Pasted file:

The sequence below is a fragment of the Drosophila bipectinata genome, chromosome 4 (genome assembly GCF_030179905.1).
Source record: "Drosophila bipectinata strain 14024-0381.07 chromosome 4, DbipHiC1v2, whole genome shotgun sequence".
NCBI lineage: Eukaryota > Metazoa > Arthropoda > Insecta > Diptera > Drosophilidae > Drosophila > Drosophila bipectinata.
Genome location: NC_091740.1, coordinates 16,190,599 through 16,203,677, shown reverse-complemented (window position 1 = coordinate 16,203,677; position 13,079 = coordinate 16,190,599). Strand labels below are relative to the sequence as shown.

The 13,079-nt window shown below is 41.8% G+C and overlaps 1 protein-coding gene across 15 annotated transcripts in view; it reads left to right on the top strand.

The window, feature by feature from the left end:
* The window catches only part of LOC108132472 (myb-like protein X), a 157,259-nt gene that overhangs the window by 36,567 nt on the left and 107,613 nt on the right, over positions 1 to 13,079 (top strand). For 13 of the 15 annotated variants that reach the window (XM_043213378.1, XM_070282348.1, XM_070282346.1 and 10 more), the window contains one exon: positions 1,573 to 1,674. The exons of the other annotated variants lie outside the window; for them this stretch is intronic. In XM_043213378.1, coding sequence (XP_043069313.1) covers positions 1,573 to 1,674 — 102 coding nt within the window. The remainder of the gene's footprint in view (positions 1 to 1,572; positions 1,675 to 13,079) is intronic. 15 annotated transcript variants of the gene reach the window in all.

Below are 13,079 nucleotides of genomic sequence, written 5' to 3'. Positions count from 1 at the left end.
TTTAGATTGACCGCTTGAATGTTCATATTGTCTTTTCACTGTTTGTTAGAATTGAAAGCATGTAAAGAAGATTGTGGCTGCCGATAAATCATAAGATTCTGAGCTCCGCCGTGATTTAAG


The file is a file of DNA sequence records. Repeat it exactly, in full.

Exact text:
The sequence below is a fragment of the Drosophila bipectinata genome, chromosome 4 (genome assembly GCF_030179905.1).
Source record: "Drosophila bipectinata strain 14024-0381.07 chromosome 4, DbipHiC1v2, whole genome shotgun sequence".
NCBI lineage: Eukaryota > Metazoa > Arthropoda > Insecta > Diptera > Drosophilidae > Drosophila > Drosophila bipectinata.
Genome location: NC_091740.1, coordinates 16,190,599 through 16,203,677, shown reverse-complemented (window position 1 = coordinate 16,203,677; position 13,079 = coordinate 16,190,599). Strand labels below are relative to the sequence as shown.

The 13,079-nt window shown below is 41.8% G+C and overlaps 1 protein-coding gene across 15 annotated transcripts in view; it reads left to right on the top strand.

The window, feature by feature from the left end:
* The window catches only part of LOC108132472 (myb-like protein X), a 157,259-nt gene that overhangs the window by 36,567 nt on the left and 107,613 nt on the right, over positions 1 to 13,079 (top strand). For 13 of the 15 annotated variants that reach the window (XM_043213378.1, XM_070282348.1, XM_070282346.1 and 10 more), the window contains one exon: positions 1,573 to 1,674. The exons of the other annotated variants lie outside the window; for them this stretch is intronic. In XM_043213378.1, coding sequence (XP_043069313.1) covers positions 1,573 to 1,674 — 102 coding nt within the window. The remainder of the gene's footprint in view (positions 1 to 1,572; positions 1,675 to 13,079) is intronic. 15 annotated transcript variants of the gene reach the window in all.

Below are 13,079 nucleotides of genomic sequence, written 5' to 3'. Positions count from 1 at the left end.
TTTAGATTGACCGCTTGAATGTTCATATTGTCTTTTCACTGTTTGTTAGAATTGAAAGCATGTAAAGAAGATTGTGGCTGCCGATAAATCATAAGATTCTGAGCTCCGCCGTGATTTAAG